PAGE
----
Is this hack outdated?
Possibly. The recent ‘factory improved’ models now have working apertures of f/13 and f/20. While this is still not the f/8 and f/11 that is widely claimed, it is still a step in the right direction. I'll still keep this information up, in case you decide to be daring and obtain custom apertures.
How to hack your older Holga
As explained in the aperture facts article, your stock Holga only comes with one usable aperture of around f/13. I'm going to show you how to modify your Holga to gain working apertures of f/10 on cloudy, f/13 on sunny. You will need the following:
- Phillips '0' screwdriver
- Small flat head screwdriver, or pen
- Superglue or Araldite
- Cocktail sticks (optional)
- 15-20 minutes
To start, take the back off your Holga, and remove the screws circled in Step 1 below. Now carefully take the lens assembly off, making sure not to disconnect the wire shown in Step 2. Remove the two screws circled in Step 3, and lift out the shutter carefully. Make sure the aperture arm is moved out of the way, and gently pry out the aperture ring as show in Step 4. Try not to bend the ring as we'll be gluing it onto the aperture arm shortly. Also be careful not to scratch the lens with the tip of your screwdriver/pen. Once you have removed the ring, slide the switch over to sunny and get your glue ready. Position the aperture ring on the arm centrally over the lens hole, as show in Step 5, and glue it in place. I did this by squeezing out some glue, dipping a cocktail stick in it, and then spreading it on the aperture ring. This meant I couldn't accidentally apply too much glue. I prefer plastic glue that doesn't dry instantly, as it allows you to move the aperture ring, should you fail to get it central.
Once you've done that, leave it to dry for a while, then put the shutter back on, and screw it in place. Now put the shutter back on the camera and screw it back in place.
You now have 2 usable apertures - f/10 and f/13! That's only 2/3 of a stop, but that's better than nothing.
Obtaining apertures of f/8 and f/11
If apertures of f/10 and f/13 are too limited for you, then you can buy a pre-modified Holga from Randy at holgamods.com. His standard modified Holga comes with 2 apertures (f/8 and f/11) as well as closer focusing (2ft), all for $30.95 (excluding postage).
Do it yourself
If you laugh in the face of danger, and own a few key tools, then you can easily make your own custom apertures. Are you with me? Let's roll! You will need:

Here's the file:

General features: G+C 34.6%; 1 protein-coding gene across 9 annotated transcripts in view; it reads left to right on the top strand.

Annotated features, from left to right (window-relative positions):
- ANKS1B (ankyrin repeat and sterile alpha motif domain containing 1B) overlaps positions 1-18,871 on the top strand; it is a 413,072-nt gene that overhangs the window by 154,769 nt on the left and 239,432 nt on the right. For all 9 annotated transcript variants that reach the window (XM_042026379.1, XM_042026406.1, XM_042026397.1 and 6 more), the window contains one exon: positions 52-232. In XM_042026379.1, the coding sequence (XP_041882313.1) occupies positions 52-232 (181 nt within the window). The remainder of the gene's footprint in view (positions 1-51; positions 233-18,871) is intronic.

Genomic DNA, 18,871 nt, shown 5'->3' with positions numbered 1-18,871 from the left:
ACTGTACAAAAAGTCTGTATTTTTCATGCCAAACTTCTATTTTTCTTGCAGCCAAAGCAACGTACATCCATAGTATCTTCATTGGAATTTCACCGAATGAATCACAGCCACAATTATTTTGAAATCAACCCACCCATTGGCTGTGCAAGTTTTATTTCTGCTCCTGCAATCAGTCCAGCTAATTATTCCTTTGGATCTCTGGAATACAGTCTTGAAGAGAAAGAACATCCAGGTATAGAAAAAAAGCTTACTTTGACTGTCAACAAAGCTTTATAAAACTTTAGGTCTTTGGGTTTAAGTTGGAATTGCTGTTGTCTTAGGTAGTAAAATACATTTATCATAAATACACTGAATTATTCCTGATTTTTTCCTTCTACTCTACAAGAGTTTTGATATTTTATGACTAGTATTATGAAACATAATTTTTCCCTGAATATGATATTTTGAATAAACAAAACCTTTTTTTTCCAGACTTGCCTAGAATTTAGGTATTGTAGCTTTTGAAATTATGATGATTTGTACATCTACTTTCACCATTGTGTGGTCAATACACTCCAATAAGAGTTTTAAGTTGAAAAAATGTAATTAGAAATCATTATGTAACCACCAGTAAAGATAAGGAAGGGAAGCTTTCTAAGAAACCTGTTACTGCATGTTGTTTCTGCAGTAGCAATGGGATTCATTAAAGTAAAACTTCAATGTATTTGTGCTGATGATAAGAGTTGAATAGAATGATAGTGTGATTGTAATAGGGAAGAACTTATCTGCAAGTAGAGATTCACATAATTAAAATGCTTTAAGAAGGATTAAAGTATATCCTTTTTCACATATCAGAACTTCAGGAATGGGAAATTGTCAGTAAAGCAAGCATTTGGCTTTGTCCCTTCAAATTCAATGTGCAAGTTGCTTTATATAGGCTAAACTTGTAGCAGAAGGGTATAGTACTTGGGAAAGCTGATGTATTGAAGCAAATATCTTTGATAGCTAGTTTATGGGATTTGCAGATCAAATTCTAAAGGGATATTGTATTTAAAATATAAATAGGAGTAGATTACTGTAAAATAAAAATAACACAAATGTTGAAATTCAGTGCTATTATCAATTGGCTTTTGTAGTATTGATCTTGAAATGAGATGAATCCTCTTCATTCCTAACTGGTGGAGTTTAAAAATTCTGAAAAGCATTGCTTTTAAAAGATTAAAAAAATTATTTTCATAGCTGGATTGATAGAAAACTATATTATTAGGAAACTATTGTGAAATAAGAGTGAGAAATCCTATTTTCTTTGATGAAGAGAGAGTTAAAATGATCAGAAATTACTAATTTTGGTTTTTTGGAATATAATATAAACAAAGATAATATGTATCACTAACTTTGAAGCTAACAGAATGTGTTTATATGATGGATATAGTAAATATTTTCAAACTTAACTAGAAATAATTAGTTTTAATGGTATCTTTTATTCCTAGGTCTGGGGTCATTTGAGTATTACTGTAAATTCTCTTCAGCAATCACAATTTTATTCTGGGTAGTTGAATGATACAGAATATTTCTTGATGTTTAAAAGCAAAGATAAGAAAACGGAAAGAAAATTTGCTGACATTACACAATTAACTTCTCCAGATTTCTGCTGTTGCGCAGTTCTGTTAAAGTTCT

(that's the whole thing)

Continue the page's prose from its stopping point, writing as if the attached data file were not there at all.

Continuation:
- A Holga
- A drill
- Metric drill bits
- Math skills
That's right, I said math skills. To create our new aperture, we must first calculate the opening required. This is done using a simple formula: ƒ = 60mm ÷ N. Where ƒ is the hole size, 60mm is the focal length, and N is the aperture we require. Still with me? Good. So if we want a cloudy aperture of f/8: 7.5mm = 60mm ÷ 8. So with this knowledge we load our drill with our trusty 7.5mm metric bit. Now we need to take the lens off, so follow steps 1-4 as above, but now loosen the screw, as show below. Your lens should now twist off nicely. If you look at the back of the lens, you may notice that there's a bit plastic that is holding the lens in place. This plastic is held in at three points. As a result it's pretty easy to twist off. I got mine off by placing my drill bit on it, while holding the lens in my hand. I then started my drill slowly which twisted the plastic off.
Now that the plastic is detached, you can hold it in place with a vice, and drill your new aperture. Make sure the hole is drilled straight; I used a pillar drill to achieve this. Once you are happy with your work, tidy up the edges using some fine grade sand paper to remove any burrs. Now re-assemble your lens and lightly glue the plastic lens holder back in place.
Remove lens screw
Twist off the lens
Parts of a Holga lens
Drill your new aperture
You now have a cloudy aperture of f/8. Congratulate yourself by taking your Holga out for a test run. While 1-stop difference doesn't seem like much, it should enable you to use 100 ISO film on a bright cloudy day (no shadows), whereas before you'd have had to use 200 ISO film.
New sunny aperture arm
Old sunny aperture arm
As for the sunny aperture, older Holga aperture arms had rectangular apertures, which require filling before drilling. I haven't yet figured out how to do this, so you are probably best off sticking with the current Holgas. These have drilled f/20 holes, which can easily be drilled out to obtain a wider aperture (e.g. f/16 or f/11).